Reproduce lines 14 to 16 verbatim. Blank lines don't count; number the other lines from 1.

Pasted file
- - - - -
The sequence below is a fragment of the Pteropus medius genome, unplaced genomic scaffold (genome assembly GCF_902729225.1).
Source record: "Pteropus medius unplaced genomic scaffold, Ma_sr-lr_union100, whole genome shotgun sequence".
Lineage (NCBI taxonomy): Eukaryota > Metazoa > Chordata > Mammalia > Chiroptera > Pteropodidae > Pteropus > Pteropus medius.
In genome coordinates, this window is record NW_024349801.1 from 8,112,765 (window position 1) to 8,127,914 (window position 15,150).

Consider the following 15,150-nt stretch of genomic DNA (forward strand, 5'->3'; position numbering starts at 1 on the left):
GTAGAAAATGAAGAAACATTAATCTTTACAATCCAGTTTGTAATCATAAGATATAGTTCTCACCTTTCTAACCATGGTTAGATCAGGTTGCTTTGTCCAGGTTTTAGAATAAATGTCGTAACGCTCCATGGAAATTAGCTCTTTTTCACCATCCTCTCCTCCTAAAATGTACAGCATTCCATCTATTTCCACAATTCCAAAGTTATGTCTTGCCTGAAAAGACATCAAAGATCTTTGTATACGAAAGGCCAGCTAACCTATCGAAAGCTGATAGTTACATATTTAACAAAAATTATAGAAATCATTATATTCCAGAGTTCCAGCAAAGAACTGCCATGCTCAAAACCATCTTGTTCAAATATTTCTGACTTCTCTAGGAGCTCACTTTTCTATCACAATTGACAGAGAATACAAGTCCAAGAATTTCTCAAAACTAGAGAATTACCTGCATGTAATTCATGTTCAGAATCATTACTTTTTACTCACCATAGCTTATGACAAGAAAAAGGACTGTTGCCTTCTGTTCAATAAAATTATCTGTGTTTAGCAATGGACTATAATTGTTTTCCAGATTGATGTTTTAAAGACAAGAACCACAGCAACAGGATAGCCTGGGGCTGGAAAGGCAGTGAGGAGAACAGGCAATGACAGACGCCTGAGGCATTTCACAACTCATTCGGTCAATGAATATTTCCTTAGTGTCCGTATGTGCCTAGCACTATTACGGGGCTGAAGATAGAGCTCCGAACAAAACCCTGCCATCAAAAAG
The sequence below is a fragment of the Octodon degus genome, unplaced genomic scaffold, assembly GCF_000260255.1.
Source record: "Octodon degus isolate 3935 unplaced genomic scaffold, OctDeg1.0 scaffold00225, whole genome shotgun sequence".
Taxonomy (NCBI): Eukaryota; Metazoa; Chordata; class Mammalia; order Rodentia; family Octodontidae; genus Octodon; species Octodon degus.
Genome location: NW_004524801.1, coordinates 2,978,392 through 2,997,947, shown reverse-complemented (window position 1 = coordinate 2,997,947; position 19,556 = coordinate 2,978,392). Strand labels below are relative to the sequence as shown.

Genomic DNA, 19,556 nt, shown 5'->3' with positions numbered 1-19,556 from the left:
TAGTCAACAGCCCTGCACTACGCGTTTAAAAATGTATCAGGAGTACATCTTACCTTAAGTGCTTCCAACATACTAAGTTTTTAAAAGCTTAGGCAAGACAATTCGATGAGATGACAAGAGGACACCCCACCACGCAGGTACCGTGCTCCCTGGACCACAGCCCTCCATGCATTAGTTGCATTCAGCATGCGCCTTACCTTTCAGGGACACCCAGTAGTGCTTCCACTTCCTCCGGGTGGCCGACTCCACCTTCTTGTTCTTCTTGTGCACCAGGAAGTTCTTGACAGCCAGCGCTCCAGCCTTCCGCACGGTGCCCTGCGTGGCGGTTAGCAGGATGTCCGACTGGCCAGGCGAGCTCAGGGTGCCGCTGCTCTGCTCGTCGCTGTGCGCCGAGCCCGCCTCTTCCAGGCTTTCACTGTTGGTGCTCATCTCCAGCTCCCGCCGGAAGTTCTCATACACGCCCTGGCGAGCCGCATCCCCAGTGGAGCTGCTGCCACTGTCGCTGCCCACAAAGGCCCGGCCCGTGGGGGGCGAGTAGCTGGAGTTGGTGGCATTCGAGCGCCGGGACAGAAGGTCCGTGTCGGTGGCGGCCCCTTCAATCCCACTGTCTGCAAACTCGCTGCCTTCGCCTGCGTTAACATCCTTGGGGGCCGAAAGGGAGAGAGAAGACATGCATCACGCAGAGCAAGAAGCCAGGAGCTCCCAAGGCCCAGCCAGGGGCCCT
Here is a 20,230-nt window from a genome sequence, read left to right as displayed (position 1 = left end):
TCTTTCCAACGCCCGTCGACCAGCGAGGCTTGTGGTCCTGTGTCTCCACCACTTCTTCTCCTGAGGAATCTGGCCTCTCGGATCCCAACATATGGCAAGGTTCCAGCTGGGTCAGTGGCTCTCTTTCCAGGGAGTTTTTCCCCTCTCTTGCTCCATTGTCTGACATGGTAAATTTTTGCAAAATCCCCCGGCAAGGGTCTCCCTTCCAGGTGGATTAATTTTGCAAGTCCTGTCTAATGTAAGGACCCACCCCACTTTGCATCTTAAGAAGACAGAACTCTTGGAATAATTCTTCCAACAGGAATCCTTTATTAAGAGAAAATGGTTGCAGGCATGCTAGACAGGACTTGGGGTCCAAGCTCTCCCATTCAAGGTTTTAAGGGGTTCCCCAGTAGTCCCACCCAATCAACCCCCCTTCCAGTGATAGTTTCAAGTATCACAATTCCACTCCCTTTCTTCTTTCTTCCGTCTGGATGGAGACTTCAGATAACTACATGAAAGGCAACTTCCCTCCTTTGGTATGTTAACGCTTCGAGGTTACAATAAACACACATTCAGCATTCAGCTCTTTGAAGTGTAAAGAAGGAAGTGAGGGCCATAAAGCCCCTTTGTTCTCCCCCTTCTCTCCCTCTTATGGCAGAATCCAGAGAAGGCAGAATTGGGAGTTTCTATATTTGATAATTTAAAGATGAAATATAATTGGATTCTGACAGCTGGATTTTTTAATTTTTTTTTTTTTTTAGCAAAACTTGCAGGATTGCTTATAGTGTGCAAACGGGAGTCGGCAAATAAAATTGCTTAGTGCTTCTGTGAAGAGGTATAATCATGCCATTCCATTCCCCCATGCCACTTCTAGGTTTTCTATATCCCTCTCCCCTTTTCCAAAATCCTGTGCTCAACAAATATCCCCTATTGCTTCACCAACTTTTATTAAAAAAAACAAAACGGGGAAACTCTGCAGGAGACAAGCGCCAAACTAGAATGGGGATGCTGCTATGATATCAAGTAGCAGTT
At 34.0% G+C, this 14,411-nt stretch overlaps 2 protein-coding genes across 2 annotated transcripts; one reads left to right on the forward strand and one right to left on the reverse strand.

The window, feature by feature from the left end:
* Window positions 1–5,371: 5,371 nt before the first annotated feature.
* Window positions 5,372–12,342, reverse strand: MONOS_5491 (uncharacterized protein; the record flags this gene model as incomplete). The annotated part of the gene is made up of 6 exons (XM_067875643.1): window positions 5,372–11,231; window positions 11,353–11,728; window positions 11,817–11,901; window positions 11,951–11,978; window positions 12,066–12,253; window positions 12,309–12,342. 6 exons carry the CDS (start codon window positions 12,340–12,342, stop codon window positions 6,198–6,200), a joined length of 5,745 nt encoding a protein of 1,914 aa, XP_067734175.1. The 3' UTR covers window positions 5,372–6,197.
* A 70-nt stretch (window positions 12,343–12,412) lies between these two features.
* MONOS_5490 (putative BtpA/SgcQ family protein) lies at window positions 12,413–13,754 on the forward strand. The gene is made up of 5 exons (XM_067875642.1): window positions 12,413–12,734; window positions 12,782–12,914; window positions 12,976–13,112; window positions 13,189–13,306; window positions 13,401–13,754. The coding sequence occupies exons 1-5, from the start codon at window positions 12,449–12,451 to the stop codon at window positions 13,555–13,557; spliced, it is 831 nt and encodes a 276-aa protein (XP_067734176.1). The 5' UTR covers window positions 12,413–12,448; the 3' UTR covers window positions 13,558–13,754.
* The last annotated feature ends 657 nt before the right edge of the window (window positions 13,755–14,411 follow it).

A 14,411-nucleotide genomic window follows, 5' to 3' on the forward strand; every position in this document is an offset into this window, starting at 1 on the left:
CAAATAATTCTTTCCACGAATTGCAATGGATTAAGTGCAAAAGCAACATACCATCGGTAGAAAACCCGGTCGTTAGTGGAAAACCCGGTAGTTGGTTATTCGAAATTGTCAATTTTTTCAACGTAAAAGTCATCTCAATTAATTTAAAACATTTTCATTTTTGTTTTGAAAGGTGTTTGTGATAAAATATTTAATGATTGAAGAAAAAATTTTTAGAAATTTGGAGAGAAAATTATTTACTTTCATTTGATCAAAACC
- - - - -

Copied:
TCTTTCCAACGCCCGTCGACCAGCGAGGCTTGTGGTCCTGTGTCTCCACCACTTCTTCTCCTGAGGAATCTGGCCTCTCGGATCCCAACATATGGCAAGGTTCCAGCTGGGTCAGTGGCTCTCTTTCCAGGGAGTTTTTCCCCTCTCTTGCTCCATTGTCTGACATGGTAAATTTTTGCAAAATCCCCCGGCAAGGGTCTCCCTTCCAGGTGGATTAATTTTGCAAGTCCTGTCTAATGTAAGGACCCACCCCACTTTGCATCTTAAGAAGACAGAACTCTTGGAATAATTCTTCCAACAGGAATCCTTTATTAAGAGAAAATGGTTGCAGGCATGCTAGACAGGACTTGGGGTCCAAGCTCTCCCATTCAAGGTTTTAAGGGGTTCCCCAGTAGTCCCACCCAATCAACCCCCCTTCCAGTGATAGTTTCAAGTATCACAATTCCACTCCCTTTCTTCTTTCTTCCGTCTGGATGGAGACTTCAGATAACTACATGAAAGGCAACTTCCCTCCTTTGGTATGTTAACGCTTCGAGGTTACAATAAACACACATTCAGCATTCAGCTCTTTGAAGTGTAAAGAAGGAAGTGAGGGCCATAAAGCCCCTTTGTTCTCCCCCTTCTCTCCCTCTTATGGCAGAATCCAGAGAAGGCAGAATTGGGAGTTTCTATATTTGATAATTTAAAGATGAAATATAATTGGATTCTGACAGCTGGATTTTTTAATTTTTTTTTTTTTTTAGCAAAACTTGCAGGATTGCTTATAGTGTGCAAACGGGAGTCGGCAAATAAAATTGCTTAGTGCTTCTGTGAAGAGGTATAATCATGCCATTCCATTCCCCCATGCCACTTCTAGGTTTTCTATATCCCTCTCCCCTTTTCCAAAATCCTGTGCTCAACAAATATCCCCTATTGCTTCACCAACTTTTATTAAAAAAAACAAAACGGGGAAACTCTGCAGGAGACAAGCGCCAAACTAGAATGGGGATGCTGCTATGATATCAAGTAGCAGTT
At 34.0% G+C, this 14,411-nt stretch overlaps 2 protein-coding genes across 2 annotated transcripts; one reads left to right on the forward strand and one right to left on the reverse strand.

The window, feature by feature from the left end: